Many factors come into play in determining the price of a bond. John O’Connor, senior wealth advisor at The O’Connor Group, talked to Financial Pipeline co-editor Romina Maurino about how interest rates, economic conditions and the health of a corporation affects bond prices.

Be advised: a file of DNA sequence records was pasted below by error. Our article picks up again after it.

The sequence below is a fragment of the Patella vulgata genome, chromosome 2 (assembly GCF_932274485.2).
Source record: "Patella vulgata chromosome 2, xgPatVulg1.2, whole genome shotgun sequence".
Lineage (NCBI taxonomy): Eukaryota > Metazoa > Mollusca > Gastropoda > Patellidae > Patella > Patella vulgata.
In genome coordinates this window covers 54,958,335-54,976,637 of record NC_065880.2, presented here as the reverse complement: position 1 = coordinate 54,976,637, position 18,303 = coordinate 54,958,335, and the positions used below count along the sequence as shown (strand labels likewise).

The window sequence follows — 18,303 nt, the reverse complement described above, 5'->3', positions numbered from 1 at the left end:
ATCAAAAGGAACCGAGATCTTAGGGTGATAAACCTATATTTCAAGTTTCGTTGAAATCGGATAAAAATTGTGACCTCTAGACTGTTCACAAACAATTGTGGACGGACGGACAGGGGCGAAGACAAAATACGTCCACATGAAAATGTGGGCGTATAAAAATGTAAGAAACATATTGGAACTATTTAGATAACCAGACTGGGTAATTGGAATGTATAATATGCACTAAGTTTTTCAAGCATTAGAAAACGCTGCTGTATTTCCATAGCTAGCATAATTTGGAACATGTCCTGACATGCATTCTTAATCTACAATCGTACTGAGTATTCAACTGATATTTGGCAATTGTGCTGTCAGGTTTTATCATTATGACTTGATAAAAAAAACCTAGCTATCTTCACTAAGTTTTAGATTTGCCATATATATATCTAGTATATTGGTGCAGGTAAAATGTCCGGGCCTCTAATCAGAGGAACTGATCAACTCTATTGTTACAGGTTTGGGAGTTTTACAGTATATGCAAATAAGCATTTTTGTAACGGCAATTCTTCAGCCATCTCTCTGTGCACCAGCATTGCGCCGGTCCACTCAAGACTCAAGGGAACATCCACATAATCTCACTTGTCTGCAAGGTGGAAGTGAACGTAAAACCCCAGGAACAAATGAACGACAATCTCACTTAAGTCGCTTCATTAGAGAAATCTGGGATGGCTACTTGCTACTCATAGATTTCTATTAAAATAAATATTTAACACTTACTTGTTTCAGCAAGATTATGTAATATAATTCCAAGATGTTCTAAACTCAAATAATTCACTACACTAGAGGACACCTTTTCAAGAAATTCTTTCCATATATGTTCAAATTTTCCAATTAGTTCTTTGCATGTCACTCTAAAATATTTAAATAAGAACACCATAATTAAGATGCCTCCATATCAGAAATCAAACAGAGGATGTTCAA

JOC: A bond, to most retail investors, the average investors they would look and say, “okay, this bond will pay me five per cent and it will come due in five years,” but it’s a lot more complicated than that. Bond prices will actually change in value as perceptions of interest rates adjust. Also, bond prices are different than reporting a GIC. A GIC gets reported, the amount of principal that’s invested, how much you get at maturity, and what your interest rate is. In a portfolio, bonds, individual segregated bonds, the price is adjusted each and every day, and the price of that particular bond is reacting to many different things in the economic environment, one of them being the perceived risk of interest rates going up that causes the bond price to go down. The underlying valuation of the corporation that issued that bond or IOU could change depending on economic conditions and whether or not it’s liquid, what kind of supply are around. So there’s many, many complicated factors that go into pricing a bond, and this the average investor doesn’t understand. Having spent 20 years in the market myself, I appreciate the fact of how difficult it can be to understand.